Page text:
Alexandra Chen is a child protection and mental health specialist from Hong Kong working with refugees in conflict and post-conflict zones. Alexandra graduated from Harvard University (A.B., A.M.), and has worked over the last several years in the Middle East and Africa, most recently as mental health and psychosocial Advisor to the UN on the Syria crisis. Alexandra was invited to speak at the World Economic Forum in Davos on behalf of the children of Syria, and has been interviewed by NPR and several international news outlets. While continuing in her post advising the UN, Alexandra is also pursuing a Ph.D. in Human Development and Psychology at Harvard Graduate School of Education to study the impact of refugee trauma on child brain architecture. Prior, Alexandra designed peace education curricula, facilitated trauma therapy workshops for youth, researched the rights of migrant workers, and trained frontline refugee camp staff in conflict management in Israel-Palestine. As a consultant for multiple UN agencies and NGOs, she has also evaluated community-based child development and protection mechanisms in Ethiopia and Somalia, developed peace building and citizenship education curricula in Iraq and Lebanon, and researched the role of Islamic law in nation-building and constitutional reform in Egypt. Alexandra speaks 10 languages, including fluency in Chinese, Arabic and French.
Adnan Tarabishy , Social Entrepreneur, Syria
Adnan Tarabishy is a Syrian businessman and social entrepreneur. After the conflict erupted in Syria over five years ago, Adnan’s involvement with the education sector grew and he co-founded Taalim, a CODSSY-backed not-for profit organization that aims to expand access to education and learning opportunities in Syria, by means of building and repairing damaged school buildings and financial support of their operations. He is also associated with Alphabet, a Lebanese NGO that provides non-formal education to Syrian refugee children in Lebanon and Social Support Society, another Lebanese NGO with the mission to alleviate the suffering of the Syrian people. His companies operate in a number of countries across the Arab world such as Syria, Oman, Iraq, UAE, Lebanon and Egypt, and include PDI (Professional Development Institute), Y2Ad and Second Step. Adnan holds a Bachelor of Science in Business and an MBA from the Lebanese American University, LAU. He is currently based in Beirut and travels extensively around the globe both for business and to amass support for the Syrian cause.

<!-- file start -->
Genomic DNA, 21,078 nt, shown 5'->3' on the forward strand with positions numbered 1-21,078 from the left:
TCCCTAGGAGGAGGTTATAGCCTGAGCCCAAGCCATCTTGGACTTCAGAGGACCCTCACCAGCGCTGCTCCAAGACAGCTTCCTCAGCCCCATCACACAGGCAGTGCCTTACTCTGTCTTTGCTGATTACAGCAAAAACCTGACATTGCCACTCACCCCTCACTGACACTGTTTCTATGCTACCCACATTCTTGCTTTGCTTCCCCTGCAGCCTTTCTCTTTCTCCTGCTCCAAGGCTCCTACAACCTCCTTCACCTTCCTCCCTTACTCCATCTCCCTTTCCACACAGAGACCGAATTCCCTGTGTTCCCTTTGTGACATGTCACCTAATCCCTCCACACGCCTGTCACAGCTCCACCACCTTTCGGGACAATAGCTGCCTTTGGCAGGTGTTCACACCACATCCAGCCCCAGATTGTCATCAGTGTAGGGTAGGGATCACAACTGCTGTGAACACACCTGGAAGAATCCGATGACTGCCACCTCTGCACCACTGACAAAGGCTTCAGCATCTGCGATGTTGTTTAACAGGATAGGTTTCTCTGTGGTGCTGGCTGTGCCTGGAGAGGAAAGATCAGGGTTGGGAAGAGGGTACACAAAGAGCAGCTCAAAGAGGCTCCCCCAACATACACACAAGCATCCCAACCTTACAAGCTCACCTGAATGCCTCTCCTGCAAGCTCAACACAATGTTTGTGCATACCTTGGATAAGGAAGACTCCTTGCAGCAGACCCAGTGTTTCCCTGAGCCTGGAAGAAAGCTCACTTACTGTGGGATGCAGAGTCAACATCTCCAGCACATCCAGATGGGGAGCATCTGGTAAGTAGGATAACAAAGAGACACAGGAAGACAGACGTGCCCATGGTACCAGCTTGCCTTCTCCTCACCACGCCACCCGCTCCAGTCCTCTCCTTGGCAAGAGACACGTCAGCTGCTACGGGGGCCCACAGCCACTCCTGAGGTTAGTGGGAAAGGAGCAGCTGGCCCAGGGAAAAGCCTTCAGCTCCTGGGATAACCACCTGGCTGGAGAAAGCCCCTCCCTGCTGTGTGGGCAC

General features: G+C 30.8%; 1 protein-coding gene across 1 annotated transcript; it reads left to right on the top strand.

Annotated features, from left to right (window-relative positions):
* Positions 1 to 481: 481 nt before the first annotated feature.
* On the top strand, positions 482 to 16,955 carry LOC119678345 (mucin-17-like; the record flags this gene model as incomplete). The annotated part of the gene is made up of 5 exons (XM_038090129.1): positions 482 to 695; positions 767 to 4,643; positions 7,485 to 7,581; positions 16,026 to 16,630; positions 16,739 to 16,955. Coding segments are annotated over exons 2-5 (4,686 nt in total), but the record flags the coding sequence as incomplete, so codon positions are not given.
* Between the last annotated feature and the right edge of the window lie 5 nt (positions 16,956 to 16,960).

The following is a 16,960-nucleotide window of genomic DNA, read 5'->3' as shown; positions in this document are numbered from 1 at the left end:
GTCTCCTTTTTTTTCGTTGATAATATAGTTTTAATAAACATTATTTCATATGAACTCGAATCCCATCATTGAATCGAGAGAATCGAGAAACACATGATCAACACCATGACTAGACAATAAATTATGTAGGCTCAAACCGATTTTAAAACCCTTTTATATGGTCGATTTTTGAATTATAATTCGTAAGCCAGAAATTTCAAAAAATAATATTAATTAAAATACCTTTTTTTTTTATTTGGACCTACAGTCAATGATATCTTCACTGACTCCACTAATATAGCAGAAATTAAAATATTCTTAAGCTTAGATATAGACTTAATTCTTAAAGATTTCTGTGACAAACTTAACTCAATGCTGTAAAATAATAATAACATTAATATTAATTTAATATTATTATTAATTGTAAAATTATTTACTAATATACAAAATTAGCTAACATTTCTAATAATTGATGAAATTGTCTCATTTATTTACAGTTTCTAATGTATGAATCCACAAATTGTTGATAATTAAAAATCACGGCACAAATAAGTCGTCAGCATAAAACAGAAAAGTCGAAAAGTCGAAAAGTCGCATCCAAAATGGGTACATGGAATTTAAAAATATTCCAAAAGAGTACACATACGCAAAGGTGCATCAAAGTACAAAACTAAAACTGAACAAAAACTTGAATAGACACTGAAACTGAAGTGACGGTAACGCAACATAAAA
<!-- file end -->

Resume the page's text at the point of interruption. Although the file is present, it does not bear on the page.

Kilian Kleinschmidt Former Director, Za’atari Refugee Camp, Jordan
Kilian Kleinschmidt is an international networker, humanitarian, and refugee expert with over 25 years of experience as a United Nations official, aid worker, and diplomat. He has has become known as the “Mayor of Za’atari” for the management of the Za’atari refugee camp in Northern Jordan from 2013–2014. Mr. Kleinschmidt has acted as deputy humanitarian coordinator for Somalia, deputy special envoy for assistance to Pakistan, acting director for communities and minorities in the UN administration in Kosovo, executive secretary for the Migration and Refugee Initiative (MARRI) in the Stability Pact for South Eastern Europe, and held many field based functions with UNHCR, UNDP, and WFP. Today, Mr. Kleinschmidt is working as founder and chairman of the Startup Innovation and Planning Agency (IPA) which aims to connect the millions of poor and dispossessed with the idle and under-utilised resources and modern technologies of the 21st century through its project SWITxBOARD.